Whereas the Lords Spiritual and Temporal, the Knights, Citizens and Burgesses, heretofore Members of the Commons House of Parliament, during the reign of Charles the Second, residing in and about the City of London, together with the Aldermen, and divers of the Common-Council of the said city, in this extraordinary conjuncture at our request, severally assembled, to advise as the best manner how to attain the Ends of our Declaration, in calling a free Parliament, for the Preservation of the Protestant Religion, and restoring the Rights and Liberties of the Kingdom, and Settling the same, that they may not be in danger of being again subverted, have advised and desired us to cause our Letters to be written and directed, for the Counties, to the Coroners of the respective Counties; and for the Universities, to the respective Vice-Chancellors; and for the Cities, Boroughs and Cinque-Ports, to the Chief Magistrate of each respective City, Borough and Cinque-Port; containing Directions for the choosing, in all such Counties, Cities, Universities, Boroughs and Cinque Ports, within Ten Days after the Receipt of the said respective Letters, such a Number of Persons to represent them, as from every such Place is or are of Right to be sent to Parliament; of which Elections, and the Times and Places thereof, the respective officers shall give Notice; the Notice for the intended Election, in the Counties, to be published in the Market-Towns within the respective Counties, by the space of Five Days, at the least, before the said Election; and for the Universities, Cities, Boroughs and Cinque-Ports, in every of them respectively, by the space of Three Days, at the least, before the said Election: The said Letters, and the Execution thereof, to be returned by such officer and officers who shall execute the same, to the Clerk of the Crown in the Court of Chancery, so as the Persons, so to be chosen, may meet and sit at Westminster the Twoand-Twentieth Day of January next.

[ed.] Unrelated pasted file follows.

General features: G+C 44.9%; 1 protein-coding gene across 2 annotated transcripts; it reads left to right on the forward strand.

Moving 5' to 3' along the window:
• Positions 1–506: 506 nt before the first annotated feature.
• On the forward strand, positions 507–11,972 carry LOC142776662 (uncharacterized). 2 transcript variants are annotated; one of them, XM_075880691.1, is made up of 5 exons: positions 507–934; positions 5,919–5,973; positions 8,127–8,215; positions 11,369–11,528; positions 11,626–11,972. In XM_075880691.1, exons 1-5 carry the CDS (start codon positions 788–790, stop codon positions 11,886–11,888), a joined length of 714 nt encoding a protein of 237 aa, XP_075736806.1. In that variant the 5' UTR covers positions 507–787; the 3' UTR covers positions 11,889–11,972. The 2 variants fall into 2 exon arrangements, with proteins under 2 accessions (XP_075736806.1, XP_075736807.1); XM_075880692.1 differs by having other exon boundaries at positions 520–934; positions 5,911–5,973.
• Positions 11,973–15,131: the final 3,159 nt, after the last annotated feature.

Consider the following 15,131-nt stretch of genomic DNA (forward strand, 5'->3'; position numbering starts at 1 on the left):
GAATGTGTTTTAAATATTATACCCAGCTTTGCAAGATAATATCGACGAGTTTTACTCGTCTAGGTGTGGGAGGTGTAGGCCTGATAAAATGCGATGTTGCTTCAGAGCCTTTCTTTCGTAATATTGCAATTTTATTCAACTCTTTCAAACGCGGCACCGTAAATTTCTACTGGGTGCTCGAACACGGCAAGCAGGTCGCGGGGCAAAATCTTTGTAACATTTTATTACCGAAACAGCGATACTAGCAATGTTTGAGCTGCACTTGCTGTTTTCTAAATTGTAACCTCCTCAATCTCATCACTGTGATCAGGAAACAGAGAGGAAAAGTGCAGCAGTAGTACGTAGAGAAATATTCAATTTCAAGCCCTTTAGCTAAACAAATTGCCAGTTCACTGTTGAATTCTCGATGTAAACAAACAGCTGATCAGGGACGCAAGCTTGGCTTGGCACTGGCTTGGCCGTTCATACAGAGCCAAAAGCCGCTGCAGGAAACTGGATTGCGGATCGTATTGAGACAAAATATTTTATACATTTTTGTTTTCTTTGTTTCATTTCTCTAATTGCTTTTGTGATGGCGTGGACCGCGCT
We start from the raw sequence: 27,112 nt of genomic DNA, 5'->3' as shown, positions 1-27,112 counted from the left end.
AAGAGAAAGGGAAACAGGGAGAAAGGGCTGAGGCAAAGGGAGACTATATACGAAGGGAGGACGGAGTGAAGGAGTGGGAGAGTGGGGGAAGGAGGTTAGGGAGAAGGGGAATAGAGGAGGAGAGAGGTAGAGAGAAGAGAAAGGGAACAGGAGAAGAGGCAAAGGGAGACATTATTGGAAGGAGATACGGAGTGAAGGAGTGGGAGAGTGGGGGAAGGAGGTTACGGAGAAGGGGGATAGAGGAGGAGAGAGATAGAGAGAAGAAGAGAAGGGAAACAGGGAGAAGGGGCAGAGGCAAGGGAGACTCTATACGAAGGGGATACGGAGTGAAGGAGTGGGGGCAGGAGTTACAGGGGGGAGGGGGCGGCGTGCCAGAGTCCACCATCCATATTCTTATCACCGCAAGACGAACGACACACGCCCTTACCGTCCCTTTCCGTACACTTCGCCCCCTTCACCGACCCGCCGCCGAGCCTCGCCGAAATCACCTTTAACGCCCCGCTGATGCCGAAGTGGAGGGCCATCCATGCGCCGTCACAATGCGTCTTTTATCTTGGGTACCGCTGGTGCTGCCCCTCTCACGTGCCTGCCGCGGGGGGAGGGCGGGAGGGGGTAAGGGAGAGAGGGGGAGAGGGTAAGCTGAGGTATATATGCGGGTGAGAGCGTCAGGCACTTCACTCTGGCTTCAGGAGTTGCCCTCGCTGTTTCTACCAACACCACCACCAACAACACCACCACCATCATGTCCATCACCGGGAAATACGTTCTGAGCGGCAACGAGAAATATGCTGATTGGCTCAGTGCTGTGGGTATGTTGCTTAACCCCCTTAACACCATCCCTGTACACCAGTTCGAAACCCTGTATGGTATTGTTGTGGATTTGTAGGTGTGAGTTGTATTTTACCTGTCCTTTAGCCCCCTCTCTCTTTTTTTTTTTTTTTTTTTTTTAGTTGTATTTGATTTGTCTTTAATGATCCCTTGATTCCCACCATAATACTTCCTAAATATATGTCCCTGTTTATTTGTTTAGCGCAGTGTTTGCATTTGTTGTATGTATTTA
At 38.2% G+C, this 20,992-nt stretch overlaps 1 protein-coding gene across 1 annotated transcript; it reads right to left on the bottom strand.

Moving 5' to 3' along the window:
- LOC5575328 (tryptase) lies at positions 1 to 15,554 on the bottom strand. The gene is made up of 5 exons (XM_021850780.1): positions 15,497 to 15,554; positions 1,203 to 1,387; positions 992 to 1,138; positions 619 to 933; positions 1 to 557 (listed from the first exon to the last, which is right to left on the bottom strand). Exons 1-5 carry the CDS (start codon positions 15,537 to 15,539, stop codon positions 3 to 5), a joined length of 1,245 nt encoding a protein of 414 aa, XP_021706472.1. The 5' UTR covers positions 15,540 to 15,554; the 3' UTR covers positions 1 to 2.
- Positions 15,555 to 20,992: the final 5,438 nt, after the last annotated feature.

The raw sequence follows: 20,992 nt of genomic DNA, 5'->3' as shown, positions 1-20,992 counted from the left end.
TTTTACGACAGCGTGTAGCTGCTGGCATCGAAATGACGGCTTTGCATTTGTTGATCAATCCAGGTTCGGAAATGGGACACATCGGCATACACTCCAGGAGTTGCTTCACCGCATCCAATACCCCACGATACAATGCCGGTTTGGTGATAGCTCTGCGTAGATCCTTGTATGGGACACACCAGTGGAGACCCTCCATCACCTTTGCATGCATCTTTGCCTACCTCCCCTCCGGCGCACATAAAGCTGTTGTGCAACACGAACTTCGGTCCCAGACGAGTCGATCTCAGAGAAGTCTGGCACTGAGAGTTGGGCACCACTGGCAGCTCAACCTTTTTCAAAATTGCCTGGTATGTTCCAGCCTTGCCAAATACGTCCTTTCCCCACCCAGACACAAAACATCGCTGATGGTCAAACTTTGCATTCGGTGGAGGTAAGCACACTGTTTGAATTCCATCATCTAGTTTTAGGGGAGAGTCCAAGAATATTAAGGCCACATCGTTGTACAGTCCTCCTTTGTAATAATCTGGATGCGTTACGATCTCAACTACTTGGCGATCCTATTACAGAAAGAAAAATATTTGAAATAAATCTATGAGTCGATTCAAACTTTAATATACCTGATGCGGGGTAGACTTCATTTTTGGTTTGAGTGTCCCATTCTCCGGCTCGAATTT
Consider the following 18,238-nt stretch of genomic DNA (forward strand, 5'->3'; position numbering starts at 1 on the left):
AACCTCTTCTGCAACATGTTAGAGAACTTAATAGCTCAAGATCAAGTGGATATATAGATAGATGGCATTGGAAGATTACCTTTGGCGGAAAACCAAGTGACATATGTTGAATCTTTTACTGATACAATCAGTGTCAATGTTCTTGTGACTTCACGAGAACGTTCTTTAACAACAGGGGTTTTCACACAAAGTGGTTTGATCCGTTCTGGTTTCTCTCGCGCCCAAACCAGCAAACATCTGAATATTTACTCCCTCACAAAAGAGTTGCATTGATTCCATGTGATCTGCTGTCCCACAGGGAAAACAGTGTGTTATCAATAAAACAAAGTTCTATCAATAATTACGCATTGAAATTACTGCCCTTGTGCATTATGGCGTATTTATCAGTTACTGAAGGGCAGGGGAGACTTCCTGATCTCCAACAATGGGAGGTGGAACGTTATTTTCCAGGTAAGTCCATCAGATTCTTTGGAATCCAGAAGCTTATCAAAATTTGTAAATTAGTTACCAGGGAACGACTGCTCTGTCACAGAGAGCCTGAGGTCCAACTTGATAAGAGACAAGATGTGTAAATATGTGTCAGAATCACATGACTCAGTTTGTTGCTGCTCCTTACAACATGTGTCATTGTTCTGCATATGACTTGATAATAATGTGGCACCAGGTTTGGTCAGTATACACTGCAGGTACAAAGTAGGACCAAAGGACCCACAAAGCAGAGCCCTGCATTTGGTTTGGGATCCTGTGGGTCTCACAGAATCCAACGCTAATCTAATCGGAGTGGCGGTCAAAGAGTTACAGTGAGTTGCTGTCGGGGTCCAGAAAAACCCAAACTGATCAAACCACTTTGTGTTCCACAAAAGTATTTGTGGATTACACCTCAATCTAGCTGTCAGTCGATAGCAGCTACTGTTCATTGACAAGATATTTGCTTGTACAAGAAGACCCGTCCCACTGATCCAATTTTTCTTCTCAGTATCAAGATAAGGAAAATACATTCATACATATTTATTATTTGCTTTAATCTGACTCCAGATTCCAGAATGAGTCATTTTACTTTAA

We, heartily desiring the Performance of what we have in our Said Declaration expressed, in pursuance of the said Advice and Desire, have caused this our Letter to be written to you, to the Intent that you, truly and uprightly, without Favour or Affection to any Person, or in direct Practice or Proceeding, do and execute what of your Part ought to be done, according to the said advice, for the due execution thereof; the Elections to be made by such Persons only, as, according to the ancient Laws and Customs, of Right, ought to choose Members for Parliament; and that you cause a Return to be made, by Certificate under your Seal, of the Names of the Persons elected, annexed to this our Letter, to the said Clerk of the Crown, before the said Two-and-Twentieth Day of January.
Given at St. James's, the Nine and Twentieth Day of December, in the Year of our Lord 1688.
(C.J. ix. 7, 8.)